Lean In,“Why Women Still Can’t Have It All”, Nice Girls Don’t Get the Corner Office. The truth is: there is no single answer to how to succeed as a woman in the professional world. Every woman is different, and needs a well-stocked toolbox to navigate the modern workplace as she finds it.
Based on the latest research of nationally-renowned Joan C. Williams, an expert on women and work who approaches “rock-star status” in her field according to The New York Times, a new book offers tried and tested advice for women from the cubicle to the corner office, be they timid or assertive, black or white, juggling a family or single, twenty or sixty years-old.
What Works for Women at Work: Four Patterns Working Women Need to Know by Williams and her twenty-seven year-old daughter, Rachel Dempsey, draws on hundreds of published studies and a groundbreaking new study of 127 women at the top of their fields. More than half are women of color. The results is a researched-based “how-to” manual for any woman trying to figure out what concrete steps she can take upon realizing something’s gone wrong in her career. Whether she hasn’t advanced as fast as male counterparts, is told she needs to be more of a team player, feels undercut by other women, or is marginalized by motherhood, What Works for Women at Work can help her understand why and what to do about it.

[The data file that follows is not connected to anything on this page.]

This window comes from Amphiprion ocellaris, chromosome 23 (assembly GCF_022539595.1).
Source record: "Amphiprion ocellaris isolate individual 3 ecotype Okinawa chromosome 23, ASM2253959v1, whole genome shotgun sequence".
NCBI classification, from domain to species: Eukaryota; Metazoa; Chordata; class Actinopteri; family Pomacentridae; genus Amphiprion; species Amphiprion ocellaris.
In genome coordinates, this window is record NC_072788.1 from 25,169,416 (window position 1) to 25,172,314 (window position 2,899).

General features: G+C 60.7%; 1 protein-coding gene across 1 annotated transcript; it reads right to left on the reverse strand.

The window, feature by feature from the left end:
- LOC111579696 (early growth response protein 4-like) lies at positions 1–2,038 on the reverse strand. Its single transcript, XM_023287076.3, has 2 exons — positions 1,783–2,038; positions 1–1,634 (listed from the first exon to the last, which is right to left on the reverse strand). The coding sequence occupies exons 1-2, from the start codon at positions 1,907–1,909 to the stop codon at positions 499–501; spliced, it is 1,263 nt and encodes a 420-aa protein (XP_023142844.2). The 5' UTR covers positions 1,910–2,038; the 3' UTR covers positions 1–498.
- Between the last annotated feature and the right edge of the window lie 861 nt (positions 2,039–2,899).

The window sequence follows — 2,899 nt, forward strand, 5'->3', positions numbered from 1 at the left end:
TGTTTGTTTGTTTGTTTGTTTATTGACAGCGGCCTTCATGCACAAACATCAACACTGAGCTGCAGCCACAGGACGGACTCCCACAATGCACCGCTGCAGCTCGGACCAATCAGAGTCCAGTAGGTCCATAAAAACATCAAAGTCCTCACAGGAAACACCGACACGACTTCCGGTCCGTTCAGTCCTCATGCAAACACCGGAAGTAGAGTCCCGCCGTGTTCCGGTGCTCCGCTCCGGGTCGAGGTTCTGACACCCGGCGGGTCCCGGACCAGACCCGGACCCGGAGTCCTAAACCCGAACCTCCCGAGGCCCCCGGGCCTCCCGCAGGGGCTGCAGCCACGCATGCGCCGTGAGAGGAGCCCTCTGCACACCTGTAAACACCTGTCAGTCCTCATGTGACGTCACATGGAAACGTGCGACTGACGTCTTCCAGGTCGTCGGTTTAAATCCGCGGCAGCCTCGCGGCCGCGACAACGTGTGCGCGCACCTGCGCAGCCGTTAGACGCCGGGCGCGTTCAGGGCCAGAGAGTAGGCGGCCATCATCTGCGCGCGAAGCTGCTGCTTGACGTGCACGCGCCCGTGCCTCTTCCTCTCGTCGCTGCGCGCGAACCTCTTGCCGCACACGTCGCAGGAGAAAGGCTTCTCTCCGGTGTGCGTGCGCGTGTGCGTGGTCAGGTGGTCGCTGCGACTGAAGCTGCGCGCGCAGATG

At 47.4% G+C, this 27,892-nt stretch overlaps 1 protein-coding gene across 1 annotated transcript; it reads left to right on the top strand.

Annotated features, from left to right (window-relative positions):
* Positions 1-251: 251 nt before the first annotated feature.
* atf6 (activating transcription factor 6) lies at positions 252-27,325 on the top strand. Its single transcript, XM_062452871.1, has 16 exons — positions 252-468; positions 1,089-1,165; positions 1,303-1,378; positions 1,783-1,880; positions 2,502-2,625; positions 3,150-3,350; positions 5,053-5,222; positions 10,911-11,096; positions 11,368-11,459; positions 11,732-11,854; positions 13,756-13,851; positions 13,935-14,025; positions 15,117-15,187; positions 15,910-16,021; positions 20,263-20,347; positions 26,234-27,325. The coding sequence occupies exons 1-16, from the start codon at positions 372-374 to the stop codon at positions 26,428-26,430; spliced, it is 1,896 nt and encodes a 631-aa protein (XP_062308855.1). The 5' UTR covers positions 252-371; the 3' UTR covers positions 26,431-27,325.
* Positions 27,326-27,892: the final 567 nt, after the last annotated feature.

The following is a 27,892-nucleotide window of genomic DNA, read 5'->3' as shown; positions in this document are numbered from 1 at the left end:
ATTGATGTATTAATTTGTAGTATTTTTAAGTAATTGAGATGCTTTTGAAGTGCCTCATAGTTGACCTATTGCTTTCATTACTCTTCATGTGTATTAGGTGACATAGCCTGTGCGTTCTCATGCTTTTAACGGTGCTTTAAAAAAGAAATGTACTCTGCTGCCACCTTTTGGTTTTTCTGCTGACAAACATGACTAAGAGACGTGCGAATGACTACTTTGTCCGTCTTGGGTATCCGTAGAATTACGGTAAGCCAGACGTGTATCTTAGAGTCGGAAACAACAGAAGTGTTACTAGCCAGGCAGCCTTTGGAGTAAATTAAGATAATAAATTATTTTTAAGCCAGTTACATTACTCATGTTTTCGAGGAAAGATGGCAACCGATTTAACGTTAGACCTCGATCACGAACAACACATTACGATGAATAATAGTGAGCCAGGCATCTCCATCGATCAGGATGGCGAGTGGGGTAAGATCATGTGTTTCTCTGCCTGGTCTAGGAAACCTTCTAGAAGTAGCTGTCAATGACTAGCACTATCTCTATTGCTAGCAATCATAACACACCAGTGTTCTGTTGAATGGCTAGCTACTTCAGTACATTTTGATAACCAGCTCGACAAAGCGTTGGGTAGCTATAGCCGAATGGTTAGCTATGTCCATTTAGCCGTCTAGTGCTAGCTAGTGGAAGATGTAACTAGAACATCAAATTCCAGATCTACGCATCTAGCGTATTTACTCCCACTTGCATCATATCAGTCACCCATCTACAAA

Williams and Dempsey pinpoint the four ways office politics are trickier for women than men—and even trickier for women of color – and they offer specific strategies to overcome them used by women who have found their way to the top. Women have to prove themselves over and over (“Prove-It-Again!”); they have to navigate a tightrope between being too masculine and too feminine (“Tightrope”); having children just compounds both those problems (“Maternal Wall”); and gender bias often ends up creating highly freighted relationships among women themselves (“Tug of War”). All of these issues spawn unique, daily obstacles, requiring women to be armed with answers to questions like: What’s the best way to respond when a more senior colleague takes credit for my idea? Or How do I tell my boss I need time off for a child’s dentist appointment?
What’s more, What Works for Women at Work breaks new scientific ground. Williams has taken decades of laboratory research on gender bias out of classroom and tested it against conversations with real working women. Hers is the first systematic study of the different way women of color experience gender bias in today’s workplace, and how their experiences differs from those of white women. After years of studies and shelves of books on the perspective of one group of woman in the workplace (usually a high-powered professional women), Williams and Dempsey open up the helpline to the rest of the office.
*Book Club discussion questions coming in March! Want them now? Check out Women’s Leadership Edge, where member organizations get exclusive, advance access to research and publications, and are discussing the book now!